Matt Smith: Well, you underpromise and overdeliver – that’s our general way of doing things. And what we offer is a complete wine experience that you don’t have to drive three hours out to the Hill Country for. And, also? I think our wines can compete across all of Texas, with anybody in Texas, and our product is here to back up the experience. Also, working with a variety of different vineyards, it makes us more nimble. We can go where the trends go, if we want. We’re not tied down to whatever we’re growing – because we’re not growing it. We don’t have to rip up any vines and start over or whatever, which is a nice thing about this business model. If we’re interested in something different, we can just go out and get it.
Austin Chronicle: And what about COVID? How’d the pandemic treat y’all?
Matt Smith: The pandemic was pretty scary immediately. We turned into a bottle shop for about two months, just had a little station up front. And then we returned in June of 2020 with table service. And I and my partners, we, ah, we were full-on waiters for a good six to eight months. We were running to tables, we did reservations, just did whatever needed to be done, you know? But we’ve been back to regular bar service for, like, nine months now. And once people started coming back out, they were ready to party – so it’s been pretty good since then. But it was real scary from March to December of 2020.
Austin Chronicle: So, how much of having an open bar and a tasting room like this … how much of it is based on the amount of income it brings in? As opposed to how much y’all just like doing it?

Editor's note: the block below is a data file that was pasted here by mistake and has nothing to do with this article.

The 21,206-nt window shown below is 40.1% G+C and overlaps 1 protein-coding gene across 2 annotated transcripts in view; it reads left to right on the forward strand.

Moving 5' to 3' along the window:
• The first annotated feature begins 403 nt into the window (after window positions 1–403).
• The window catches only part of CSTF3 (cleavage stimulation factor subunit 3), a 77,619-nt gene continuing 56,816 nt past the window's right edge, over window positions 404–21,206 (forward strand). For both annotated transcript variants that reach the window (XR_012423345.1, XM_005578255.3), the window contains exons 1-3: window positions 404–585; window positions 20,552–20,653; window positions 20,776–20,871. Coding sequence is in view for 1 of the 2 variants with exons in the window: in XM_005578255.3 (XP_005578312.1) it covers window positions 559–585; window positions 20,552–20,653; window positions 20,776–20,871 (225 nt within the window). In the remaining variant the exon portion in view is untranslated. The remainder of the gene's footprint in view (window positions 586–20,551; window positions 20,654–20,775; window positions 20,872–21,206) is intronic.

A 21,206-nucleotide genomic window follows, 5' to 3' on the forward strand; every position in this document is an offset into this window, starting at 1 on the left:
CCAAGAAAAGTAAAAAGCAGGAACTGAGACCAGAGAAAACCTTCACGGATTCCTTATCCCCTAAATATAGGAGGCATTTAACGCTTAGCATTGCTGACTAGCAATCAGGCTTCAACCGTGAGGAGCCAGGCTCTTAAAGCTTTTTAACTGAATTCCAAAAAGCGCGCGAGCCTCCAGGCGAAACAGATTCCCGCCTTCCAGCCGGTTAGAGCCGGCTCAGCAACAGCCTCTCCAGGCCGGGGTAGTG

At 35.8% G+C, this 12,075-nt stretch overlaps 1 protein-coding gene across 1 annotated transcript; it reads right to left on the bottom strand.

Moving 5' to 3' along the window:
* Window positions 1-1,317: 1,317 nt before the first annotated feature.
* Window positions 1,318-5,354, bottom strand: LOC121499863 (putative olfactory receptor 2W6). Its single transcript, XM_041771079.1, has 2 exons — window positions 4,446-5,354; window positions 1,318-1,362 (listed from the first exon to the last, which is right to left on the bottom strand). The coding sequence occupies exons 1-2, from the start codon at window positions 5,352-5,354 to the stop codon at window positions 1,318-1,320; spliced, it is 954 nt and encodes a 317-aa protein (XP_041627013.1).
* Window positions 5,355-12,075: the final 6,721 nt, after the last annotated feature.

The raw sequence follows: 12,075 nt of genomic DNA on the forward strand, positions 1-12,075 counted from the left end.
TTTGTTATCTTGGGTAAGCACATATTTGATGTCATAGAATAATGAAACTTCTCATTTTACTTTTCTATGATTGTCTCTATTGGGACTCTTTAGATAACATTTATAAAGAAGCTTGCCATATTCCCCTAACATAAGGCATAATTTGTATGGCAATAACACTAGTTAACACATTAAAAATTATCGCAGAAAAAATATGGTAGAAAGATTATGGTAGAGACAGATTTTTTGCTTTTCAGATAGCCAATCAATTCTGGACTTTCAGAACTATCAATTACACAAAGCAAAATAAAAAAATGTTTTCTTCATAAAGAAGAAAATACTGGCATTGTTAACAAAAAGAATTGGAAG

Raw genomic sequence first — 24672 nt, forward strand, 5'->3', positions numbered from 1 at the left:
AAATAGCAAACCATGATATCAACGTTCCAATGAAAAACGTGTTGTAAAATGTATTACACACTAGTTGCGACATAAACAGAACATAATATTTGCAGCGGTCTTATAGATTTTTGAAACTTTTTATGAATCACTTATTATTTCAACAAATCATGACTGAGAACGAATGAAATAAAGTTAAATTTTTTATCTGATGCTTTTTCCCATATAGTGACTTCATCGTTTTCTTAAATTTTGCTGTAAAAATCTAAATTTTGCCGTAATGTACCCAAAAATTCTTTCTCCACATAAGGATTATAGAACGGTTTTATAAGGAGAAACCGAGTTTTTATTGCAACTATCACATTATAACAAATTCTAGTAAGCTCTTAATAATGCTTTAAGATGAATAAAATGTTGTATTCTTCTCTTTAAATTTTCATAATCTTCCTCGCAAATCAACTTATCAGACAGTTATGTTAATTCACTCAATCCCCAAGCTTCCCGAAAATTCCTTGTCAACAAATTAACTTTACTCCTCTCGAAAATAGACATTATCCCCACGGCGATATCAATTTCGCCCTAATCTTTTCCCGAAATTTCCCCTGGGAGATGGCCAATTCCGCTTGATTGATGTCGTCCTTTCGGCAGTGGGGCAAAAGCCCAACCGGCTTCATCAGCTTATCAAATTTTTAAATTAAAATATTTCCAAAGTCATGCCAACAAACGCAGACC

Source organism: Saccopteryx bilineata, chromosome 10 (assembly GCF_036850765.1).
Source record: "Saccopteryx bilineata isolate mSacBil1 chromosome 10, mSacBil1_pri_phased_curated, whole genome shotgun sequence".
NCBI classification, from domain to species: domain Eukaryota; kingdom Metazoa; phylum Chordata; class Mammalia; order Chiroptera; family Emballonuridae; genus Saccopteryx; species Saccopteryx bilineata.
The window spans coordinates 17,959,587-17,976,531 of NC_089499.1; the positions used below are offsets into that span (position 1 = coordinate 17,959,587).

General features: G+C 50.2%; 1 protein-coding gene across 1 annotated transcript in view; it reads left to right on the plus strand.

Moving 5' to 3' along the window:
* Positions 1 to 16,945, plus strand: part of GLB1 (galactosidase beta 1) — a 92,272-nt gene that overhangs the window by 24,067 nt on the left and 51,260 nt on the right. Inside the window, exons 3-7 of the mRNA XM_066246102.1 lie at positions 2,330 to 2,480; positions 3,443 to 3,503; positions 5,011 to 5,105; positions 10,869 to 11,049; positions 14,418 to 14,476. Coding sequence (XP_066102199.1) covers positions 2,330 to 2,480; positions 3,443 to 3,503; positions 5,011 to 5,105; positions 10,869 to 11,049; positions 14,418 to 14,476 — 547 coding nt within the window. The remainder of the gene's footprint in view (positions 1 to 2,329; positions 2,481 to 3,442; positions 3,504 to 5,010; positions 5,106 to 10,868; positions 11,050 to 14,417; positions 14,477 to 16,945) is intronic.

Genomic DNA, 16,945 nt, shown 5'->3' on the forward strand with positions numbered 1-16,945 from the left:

Matt Smith: I do enjoy working in alcohol, and talking to people, meeting people – that’s a good time. One of the most gratifying things is, when we started out, 100% of our revenue was the tasting room – because nobody knew who the hell we were. We couldn’t get into Whole Foods and Central Market back then. So, over the eight years we’ve been doing this here, it’s progressed. And, last year, it’s about fifty-fifty. But this room – [he gestures around the cavernous, well-designed interior] – it’s still our bread and butter. Just the amount of people we get in here, it’s great. And it’s so satisfying when you get, like, a young couple in here, a couple who are trying out wine together for the first time, and they come in to do a tasting, try maybe four or five bottles, see what they like. It’s just so nice.
Austin Chronicle: I know y’all do those monthly Walkabout things, those weekend parties where all the beverage place and food trucks have specials and collabs and maybe there’s live music and whatever. But what about the day-to-day of the Yard? Do y’all collaborate on a regular, or at least occasional, basis?
Matt Smith: Definitely. We’ve done a collab with Spokesman, an amaro – a coffee spritz kind of thing. And, yeah, other stuff, too. Most of the creative talent in the Yard has a very good relationship with each other. And we’re good friends with the gym guys, too, the guys at MADabolic.